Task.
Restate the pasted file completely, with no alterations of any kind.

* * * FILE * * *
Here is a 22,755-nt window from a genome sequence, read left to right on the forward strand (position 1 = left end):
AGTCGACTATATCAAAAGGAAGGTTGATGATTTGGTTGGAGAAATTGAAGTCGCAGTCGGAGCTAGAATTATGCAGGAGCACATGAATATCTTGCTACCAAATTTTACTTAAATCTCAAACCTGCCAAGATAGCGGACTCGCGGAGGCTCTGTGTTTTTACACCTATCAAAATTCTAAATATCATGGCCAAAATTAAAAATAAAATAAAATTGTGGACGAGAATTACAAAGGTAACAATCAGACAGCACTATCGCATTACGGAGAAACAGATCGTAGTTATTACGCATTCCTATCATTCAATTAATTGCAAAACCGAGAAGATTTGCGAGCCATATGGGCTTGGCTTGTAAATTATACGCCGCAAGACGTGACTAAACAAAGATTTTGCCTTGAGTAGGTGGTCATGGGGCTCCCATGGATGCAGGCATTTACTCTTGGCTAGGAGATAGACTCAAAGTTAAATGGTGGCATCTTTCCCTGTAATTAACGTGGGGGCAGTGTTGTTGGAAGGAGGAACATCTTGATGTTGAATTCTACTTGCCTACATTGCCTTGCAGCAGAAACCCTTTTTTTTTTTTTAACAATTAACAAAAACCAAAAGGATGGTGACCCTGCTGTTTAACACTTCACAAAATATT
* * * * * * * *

Here is a 22,755-nt window from a genome sequence, read left to right on the forward strand (position 1 = left end):
AGTCGACTATATCAAAAGGAAGGTTGATGATTTGGTTGGAGAAATTGAAGTCGCAGTCGGAGCTAGAATTATGCAGGAGCACATGAATATCTTGCTACCAAATTTTACTTAAATCTCAAACCTGCCAAGATAGCGGACTCGCGGAGGCTCTGTGTTTTTACACCTATCAAAATTCTAAATATCATGGCCAAAATTAAAAATAAAATAAAATTGTGGACGAGAATTACAAAGGTAACAATCAGACAGCACTATCGCATTACGGAGAAACAGATCGTAGTTATTACGCATTCCTATCATTCAATTAATTGCAAAACCGAGAAGATTTGCGAGCCATATGGGCTTGGCTTGTAAATTATACGCCGCAAGACGTGACTAAACAAAGATTTTGCCTTGAGTAGGTGGTCATGGGGCTCCCATGGATGCAGGCATTTACTCTTGGCTAGGAGATAGACTCAAAGTTAAATGGTGGCATCTTTCCCTGTAATTAACGTGGGGGCAGTGTTGTTGGAAGGAGGAACATCTTGATGTTGAATTCTACTTGCCTACATTGCCTTGCAGCAGAAACCCTTTTTTTTTTTTTAACAATTAACAAAAACCAAAAGGATGGTGACCCTGCTGTTTAACACTTCACAAAATATT